New interview with Kathy…
June 8, 2011
Go-Go Valentine romanticizes Hub
By Jed Gottlieb / Music / Boston Herald
A vacation is all they ever wanted, but it’s not what the Go-Go’s are getting. After guitarist Jane Wiedlin injured her knee last year, the band canceled a planned farewell tour. When Wiedlin, singer Belinda Carlisle, guitarist Charlotte Caffey, bassist Kathy Valentine and drummer Gina Schock regrouped earlier this year, they decided they didn’t want to retire after all.
Ahead of the band’s Thursday show at Bank of America Pavilion with the B-52’s, Valentine phoned to talk about Carlisle’s voice problems, tweeting her memoir 140 characters at a time, the new “Beauty and the Beat” reissue — with a bonus disc from an ’81 Boston Metro show — and keeping the band’s flame burning.
Herald: I saw the band had to cancel two shows because of problems with Belinda’s voice. Is everything OK?
Valentine: Yeah. These problems are kind of a drag, but there’s nothing the band can do about it. It’s not like she’s out partying late-night. It just happens. I’ve been following Duran Duran on Twitter and saw that Simon Le Bon had to cancel some shows. Adele canceled her tour. It happens, but she’ll be fine.
You’re a bit of a Twitter addict aren’t you?
I love Twitter. I’m a Twitter-oholic. To me Twitter is about not getting as many followers as you can, but about connecting with people. Some people bemoan the new age and how celebs, or pseudo celebs, have no mystique. But I like being known for who I am and not just what I’ve done.
But you’re taking it a bit further. You’ve created a separate Twitter account for your memoir. And you’ve been really unflinching while doing this, writing about rape, abortion and a home invasion.
It’s a format where I can be honest without being overly dramatic. As a songwriter, I’ve learned to be succinct and that’s what this takes. The idea came after Belinda’s book (“Lips Unsealed”), and the response was good so I kept with it. Now I’ve been contacted by literary agents and after this tour will try and see about getting it in book form.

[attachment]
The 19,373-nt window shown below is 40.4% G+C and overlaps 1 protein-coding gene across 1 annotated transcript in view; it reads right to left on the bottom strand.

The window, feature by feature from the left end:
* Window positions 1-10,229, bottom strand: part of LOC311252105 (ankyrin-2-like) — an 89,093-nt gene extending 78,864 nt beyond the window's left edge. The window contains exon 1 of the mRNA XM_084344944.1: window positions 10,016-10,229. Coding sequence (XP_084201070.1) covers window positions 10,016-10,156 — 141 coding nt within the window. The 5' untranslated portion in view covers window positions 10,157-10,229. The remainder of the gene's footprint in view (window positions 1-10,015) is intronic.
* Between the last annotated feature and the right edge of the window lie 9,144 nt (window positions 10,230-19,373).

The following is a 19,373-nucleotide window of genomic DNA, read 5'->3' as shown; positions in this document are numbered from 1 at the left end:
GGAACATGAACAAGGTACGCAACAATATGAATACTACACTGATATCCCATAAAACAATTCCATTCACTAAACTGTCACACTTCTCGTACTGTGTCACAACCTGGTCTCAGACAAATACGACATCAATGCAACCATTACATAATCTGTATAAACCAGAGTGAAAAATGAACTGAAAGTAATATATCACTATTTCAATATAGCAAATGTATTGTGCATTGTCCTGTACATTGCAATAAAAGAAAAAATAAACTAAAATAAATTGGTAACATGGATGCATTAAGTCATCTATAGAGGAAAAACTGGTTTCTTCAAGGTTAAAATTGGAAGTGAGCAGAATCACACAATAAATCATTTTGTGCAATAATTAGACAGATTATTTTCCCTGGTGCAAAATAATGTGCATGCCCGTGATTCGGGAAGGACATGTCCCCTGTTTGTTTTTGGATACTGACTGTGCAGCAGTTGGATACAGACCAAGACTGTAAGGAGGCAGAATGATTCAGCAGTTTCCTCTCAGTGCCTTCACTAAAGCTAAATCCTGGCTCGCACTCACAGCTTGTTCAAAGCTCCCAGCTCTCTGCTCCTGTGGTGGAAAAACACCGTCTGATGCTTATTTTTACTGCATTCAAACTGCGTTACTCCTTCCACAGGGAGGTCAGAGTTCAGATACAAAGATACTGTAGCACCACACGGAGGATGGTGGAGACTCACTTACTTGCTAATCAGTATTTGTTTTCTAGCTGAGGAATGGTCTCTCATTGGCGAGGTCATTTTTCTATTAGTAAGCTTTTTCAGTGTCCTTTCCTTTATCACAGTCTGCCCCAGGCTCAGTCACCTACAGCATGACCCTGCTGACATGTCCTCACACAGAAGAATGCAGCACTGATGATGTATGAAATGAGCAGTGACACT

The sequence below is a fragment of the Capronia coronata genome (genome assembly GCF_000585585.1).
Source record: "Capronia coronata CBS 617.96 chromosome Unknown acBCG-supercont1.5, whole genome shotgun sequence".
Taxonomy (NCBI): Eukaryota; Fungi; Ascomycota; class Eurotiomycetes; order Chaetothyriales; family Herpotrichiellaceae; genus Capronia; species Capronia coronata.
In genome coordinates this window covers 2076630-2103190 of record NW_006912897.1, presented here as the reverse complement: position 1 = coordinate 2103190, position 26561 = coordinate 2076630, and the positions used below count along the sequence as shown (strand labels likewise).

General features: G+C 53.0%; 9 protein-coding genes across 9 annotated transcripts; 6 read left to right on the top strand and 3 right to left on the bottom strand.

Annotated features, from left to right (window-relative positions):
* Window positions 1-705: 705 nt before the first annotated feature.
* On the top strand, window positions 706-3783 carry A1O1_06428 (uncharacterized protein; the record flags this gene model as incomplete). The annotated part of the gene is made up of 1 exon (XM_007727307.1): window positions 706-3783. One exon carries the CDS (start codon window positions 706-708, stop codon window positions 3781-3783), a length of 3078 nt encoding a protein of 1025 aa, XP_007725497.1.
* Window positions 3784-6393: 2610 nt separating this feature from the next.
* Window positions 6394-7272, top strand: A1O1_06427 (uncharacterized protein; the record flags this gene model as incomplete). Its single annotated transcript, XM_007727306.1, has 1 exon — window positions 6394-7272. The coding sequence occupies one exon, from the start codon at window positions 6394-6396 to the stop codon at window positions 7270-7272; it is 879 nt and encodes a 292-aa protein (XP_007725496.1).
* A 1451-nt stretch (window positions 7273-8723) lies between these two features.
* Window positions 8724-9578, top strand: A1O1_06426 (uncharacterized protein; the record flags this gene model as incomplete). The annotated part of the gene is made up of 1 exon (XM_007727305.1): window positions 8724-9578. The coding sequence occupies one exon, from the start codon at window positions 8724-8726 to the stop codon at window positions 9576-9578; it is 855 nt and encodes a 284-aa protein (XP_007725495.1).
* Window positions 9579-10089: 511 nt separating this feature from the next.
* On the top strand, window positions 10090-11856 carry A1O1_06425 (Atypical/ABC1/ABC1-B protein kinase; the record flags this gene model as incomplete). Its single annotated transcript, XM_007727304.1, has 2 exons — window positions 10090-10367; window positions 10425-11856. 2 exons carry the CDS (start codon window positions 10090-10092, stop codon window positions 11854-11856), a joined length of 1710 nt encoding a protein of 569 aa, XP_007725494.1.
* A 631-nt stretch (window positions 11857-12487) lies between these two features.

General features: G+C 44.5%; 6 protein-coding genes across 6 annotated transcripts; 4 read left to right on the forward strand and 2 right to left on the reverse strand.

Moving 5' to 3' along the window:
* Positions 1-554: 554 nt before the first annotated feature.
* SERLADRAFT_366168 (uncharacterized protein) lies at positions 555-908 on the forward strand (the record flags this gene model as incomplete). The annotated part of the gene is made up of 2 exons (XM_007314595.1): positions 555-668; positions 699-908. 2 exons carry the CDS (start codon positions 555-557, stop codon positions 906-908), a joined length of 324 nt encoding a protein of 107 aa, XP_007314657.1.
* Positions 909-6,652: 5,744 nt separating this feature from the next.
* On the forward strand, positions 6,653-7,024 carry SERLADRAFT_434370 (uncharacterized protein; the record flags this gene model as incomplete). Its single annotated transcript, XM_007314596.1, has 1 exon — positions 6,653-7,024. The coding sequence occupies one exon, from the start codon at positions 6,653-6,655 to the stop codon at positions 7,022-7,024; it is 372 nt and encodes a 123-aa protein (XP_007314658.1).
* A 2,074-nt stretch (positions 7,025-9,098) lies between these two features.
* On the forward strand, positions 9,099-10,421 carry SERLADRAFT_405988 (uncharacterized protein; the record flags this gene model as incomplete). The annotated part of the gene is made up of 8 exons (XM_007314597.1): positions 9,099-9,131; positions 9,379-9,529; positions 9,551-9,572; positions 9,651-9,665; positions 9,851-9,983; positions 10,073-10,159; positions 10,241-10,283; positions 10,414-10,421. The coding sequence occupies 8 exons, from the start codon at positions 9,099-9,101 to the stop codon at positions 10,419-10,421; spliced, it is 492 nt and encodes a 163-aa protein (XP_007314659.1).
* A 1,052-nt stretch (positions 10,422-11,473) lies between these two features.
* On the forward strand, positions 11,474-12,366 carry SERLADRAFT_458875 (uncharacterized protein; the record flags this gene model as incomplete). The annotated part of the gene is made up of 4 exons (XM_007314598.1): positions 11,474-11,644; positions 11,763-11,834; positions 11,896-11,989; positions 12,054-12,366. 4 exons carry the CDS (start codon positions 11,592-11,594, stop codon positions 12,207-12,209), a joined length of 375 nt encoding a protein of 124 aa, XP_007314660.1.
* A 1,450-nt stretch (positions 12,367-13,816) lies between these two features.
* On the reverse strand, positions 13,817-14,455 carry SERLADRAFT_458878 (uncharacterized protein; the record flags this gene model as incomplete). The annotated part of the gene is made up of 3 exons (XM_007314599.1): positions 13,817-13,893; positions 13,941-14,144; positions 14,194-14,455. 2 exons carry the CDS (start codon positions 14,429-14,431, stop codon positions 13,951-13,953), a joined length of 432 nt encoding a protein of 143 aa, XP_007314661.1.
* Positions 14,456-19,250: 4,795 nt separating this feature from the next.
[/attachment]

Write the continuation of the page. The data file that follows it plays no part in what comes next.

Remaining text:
The “Beauty and the Beat” reissue comes with a second disc from a show at the Metro in 1981. Do you remember anything about that show?
Sure, it was our first big show in Boston. We’d played the Rat and that was the first time I’d been to Boston. Then came the Metro, then the Garden. It was some rise. But I do remember that gig. Everything we did, it seemed amazing, if it never got better than that (show at the Metro) it would have been amazing.
After that rise and fall and now your latest return and reunion, can you see how important your band was with this hindsight?
Yes, like writing my memoir, I like being able to visit the past from this nice, safe place. I realize what a privilege it was and is to be in this band. Some bands were one-hit wonders, and that’s great, but our niche in history is something more. We were five women who did what no one else had done. There were times when I was embarrassed to be a Go-Go, when I thought it was a liability, when the only thing that kept me from quitting was that it was too irritating to think of another girl taking my place. But now I see how great it was and just what we did. I wouldn’t trade that. I don’t know what’s next but it’s nice to feel connected to the band going forward.